Teenagers’ higher cannabis use linked to more nights out

While a worldwide study has found teenagers on the whole are smoking less marijuana and going out less often with friends, Maltese teenagers have been found to be doing exactly the opposite in both respects.

A study published this week has found that the prevalence of smoking marijuana and going out with friends are inextricably linked. Out of 31 countries, marijuana use among 15-year-old boys and girls between 2002 and 2006 had increased only in Malta, Estonia and Lithuania, and among Russian girls.

Malta’s increases in both sexes were the highest recorded, as were the increased number of nights out with friends. Between 2002 and 2006, the prevalence of cannabis use among Maltese 15-year-old boys increased by 2.7 per cent – from seven per cent in 2002 to 9.7 per cent in 2006 – while the female increase was even higher at 5.6 per cent – from 4.2 to 9.8 per cent in 2006.

In both years, more Maltese girls reported having used cannabis over the previous year than boys while the female rate of increase was also far higher. In both sexes, Malta saw the largest increase in cannabis use, but in terms of overall prevalence Malta’s was ranked in an overall 26th place, and its 9.7-9.8 per cent usage rate paled in comparison to leading countries Canada, Switzerland and the United States – all of which saw rates in the mid to high 20s.

In tandem, Malta also saw the highest increase in the numbers of nights spent out with friends – from 1.9 in 2002 to 2.61 in 2006 for boys and from 1.63 to 2.43 for girls. Both were also the highest increases across the 31-country spectrum. While rates varied widely among countries, prevalence was highest both years in Canada, where 30 per cent of boys and almost 28 per cent of girls used marijuana in 2006. That was down 13 per cent among boys and almost 10 per cent among girls.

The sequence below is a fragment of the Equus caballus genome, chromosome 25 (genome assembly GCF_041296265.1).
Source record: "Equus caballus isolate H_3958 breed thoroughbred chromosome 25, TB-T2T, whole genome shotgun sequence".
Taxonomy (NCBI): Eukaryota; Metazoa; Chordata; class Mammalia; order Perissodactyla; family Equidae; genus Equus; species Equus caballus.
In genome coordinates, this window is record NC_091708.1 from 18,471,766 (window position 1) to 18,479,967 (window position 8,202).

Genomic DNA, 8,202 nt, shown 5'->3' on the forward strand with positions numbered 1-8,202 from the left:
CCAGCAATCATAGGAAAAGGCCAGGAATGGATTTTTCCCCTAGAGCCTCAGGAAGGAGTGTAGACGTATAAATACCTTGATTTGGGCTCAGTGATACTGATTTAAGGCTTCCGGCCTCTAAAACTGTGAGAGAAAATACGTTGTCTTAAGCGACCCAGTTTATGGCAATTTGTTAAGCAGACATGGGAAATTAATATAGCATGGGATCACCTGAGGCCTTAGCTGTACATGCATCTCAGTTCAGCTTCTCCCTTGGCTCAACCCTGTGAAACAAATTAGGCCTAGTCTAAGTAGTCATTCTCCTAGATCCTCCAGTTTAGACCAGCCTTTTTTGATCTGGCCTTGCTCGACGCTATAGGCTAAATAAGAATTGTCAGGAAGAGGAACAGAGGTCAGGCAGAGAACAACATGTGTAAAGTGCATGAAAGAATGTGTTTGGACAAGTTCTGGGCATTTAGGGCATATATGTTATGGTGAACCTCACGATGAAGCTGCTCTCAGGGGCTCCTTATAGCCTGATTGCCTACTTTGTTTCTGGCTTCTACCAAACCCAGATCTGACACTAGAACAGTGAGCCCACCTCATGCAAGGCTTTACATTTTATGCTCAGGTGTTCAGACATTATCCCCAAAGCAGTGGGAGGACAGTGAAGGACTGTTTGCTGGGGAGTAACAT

According to a study of 15-year-olds across 31 countries between 2002 and 2006, going out with friends and smoking marijuana are related, mostly because research has found that children who spend many evenings out are more likely to smoke marijuana than those who prefer to stay at home.

Since few parents approve of marijuana use, teenagers are most likely to smoke cannabis secretly away from home, said lead author Emmanuel Kuntsche of the Swiss Institute for the Prevention of Alcohol and Drug Problems. While reasons for the declines are unclear, the researchers said drug prevention efforts and technology may have contributed. Moreover, instant messaging, email and mobile phones “may have partly replaced face-to-face contacts, leading to fewer social contacts in the evenings,” Dr Kuntsche said. But while the latter trends have also seen a sharp increase among Malta’s teenagers, so has the practice of going out at night with friends.

The researchers analysed data on 93,297 15-year-olds from periodic health surveys, the “Health Behaviour in School-Aged Children” study, conducted in collaboration with the World Health Organisation, which, among a multitude of other things, asked about marijuana use and evenings out with friends in the past year. Responses to 2006 surveys were compared with those from 2002. The next such research is due to cover the year 2010.

The results of this week’s study – titled “Decrease in Adolescent Cannabis Use from 2002 to 2006 and Links to Evenings Out with Friends” – were published in February’s Archives of Paediatrics and Adolescent Medicine, released on Monday.

Source: Malta Independent Online 6th Feb 2009

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